Image synthesis is concerned with the generation of an image often from a description. This description can be an object category: Labrador; chair - or something more complex: Labrador running on grass with children; chair in an empty room with a blue ball. Procedural and combinatorial generation are comparatively well-explored methods, but do not have the level of freedom people ultimately expect of this task. It is much more difficult for deep learning networks to generate convincingly realistic images compared to identifying images, because humans are great at noticing inconsistencies; a warped outline, an overly fuzzy patch, a disfigured finger - an image easily and confidently identified as the intended object is even more easily identified as "not real".
Super resolution can be considered a kind of image synthesis. A low resolution image is used to generate a high resolution version of itself. Below is a comparison of several super-resolution algorithms taken from a 2016 paper Photo-realistic single image super-resolution using a generative adversarial network.
Generative image modeling using style and structure adversarial networks
For the problem of generating realistic indoor scenes, similar to those found in real estate photos, Wang and Gupta proposed an S2GAN stacking a structure GAN generating the geometry of an indoor scene and a style GAN generating the colors and textures to fill in the previously generated geometry. Between these, the structure GAN uses a simple deep convolutional network for the generator and discriminator, generating a surface normal map of an indoor scene. The style GAN is more complex: the generator takes a surface normal map as input, and it has two discriminators. One is a regular GAN discriminator taking as input the normal map and the final scene image, outputting a realistic-or-not classification. The other discriminator is a convolutional network reverse generating a normal map from the scene image and calculating a loss compared to the original supplied normal map, similar to an auto-encoder.
In the experiments of this paper, the two GANs are first trained separately on ground-truth data, then combined so that the output of the structure network becomes the input of the style network (removing the convolutional discriminator) and trained jointly end-to-end, now propagating the loss in the style network back to the structure network.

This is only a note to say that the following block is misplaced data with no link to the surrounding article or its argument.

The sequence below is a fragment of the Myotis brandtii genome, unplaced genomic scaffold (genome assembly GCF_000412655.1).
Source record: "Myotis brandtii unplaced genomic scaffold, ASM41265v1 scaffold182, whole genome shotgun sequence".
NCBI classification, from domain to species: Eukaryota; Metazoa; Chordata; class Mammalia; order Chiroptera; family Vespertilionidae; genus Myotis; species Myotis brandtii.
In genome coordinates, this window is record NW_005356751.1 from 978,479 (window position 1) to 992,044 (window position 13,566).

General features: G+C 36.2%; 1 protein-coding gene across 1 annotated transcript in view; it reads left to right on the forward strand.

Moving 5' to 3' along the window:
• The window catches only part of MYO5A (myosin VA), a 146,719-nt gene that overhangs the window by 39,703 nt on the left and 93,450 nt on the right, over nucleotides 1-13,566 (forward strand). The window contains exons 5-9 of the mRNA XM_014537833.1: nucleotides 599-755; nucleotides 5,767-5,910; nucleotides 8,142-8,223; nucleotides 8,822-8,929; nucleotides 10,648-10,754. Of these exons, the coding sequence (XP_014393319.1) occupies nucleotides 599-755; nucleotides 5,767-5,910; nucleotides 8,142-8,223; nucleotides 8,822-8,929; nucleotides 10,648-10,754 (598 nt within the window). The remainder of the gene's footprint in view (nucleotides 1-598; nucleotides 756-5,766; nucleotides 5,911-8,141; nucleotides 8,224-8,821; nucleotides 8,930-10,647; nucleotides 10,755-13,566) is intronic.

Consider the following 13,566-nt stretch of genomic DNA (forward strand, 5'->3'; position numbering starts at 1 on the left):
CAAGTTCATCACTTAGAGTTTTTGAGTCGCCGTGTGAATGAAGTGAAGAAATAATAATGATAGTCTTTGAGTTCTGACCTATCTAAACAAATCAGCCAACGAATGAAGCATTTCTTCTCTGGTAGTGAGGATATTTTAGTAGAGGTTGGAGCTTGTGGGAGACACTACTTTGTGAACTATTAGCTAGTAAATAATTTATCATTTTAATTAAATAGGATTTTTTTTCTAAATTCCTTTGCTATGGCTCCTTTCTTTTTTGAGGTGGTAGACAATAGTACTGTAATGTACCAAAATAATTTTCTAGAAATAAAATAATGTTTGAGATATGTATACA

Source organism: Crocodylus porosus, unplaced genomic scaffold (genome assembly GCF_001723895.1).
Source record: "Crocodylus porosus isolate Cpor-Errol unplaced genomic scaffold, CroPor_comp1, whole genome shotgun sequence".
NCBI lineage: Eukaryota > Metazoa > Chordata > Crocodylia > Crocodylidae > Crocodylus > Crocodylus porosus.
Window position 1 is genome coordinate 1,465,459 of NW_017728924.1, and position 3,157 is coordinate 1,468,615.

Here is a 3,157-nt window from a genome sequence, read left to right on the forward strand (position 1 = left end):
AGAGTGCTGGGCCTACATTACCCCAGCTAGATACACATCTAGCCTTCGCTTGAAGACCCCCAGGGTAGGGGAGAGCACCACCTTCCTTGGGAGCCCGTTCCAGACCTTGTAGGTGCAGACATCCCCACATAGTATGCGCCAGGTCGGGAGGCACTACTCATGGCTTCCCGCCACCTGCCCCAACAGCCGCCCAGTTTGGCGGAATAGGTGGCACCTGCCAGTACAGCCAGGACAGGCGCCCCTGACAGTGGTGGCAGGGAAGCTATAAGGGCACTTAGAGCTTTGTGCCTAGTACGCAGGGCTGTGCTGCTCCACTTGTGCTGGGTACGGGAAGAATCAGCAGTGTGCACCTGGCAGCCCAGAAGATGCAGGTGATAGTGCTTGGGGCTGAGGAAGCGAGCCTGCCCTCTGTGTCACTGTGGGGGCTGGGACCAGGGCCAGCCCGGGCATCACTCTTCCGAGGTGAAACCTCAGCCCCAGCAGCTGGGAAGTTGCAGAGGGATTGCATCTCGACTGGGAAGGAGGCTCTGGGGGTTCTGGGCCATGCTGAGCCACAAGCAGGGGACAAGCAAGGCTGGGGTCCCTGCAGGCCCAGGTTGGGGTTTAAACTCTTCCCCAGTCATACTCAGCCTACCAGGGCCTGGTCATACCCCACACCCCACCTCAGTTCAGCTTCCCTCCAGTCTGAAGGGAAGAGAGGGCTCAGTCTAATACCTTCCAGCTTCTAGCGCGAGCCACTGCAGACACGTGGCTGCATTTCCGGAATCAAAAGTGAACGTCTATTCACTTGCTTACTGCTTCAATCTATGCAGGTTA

Specifically, this paper implements their S2GAN using gradient descent and the following loss functions for the structure GAN:
and the following loss functions for the style GAN:
where is an input image, is the corresponding surface normal map, and are the discriminator and generator functions for each GAN, is sampled from a uniform distribution, is sampled from an unspecified noise distribution, possibly Gaussian, and is the binary crossentropy loss.
The results, though still low-resolution at 128x128, was visibly more structured than other contemporary methods. The innovation in this paper was in the high level network composition, while the neural network setup was fairly standard.
StackGAN: Text to Photo-realistic Image Synthesis with Stacked Generative Adversarial Networks
This paper uses a text description as the seed for image generation. The text is first encoded by an encoder into a high dimensional text embedding. A trick the paper uses is to fill the latent space of the embedding with randomly generated fillers in order to make the data manifold more continuous and therefore more conducive to the later training. An intuitive interpretation of why this added randomness works is that a single text description corresponds to many images, with different poses, camera angles, lightings, and other variables not explicitly mentioned in the text.
Additionally, they add the Kullback-Leibler divergence of the input Gaussian distribution and the standard Gaussian distribution as a regularization term to the training output of the generator, again to make the data manifold more continuous and more conducive to training.
Two levels of GAN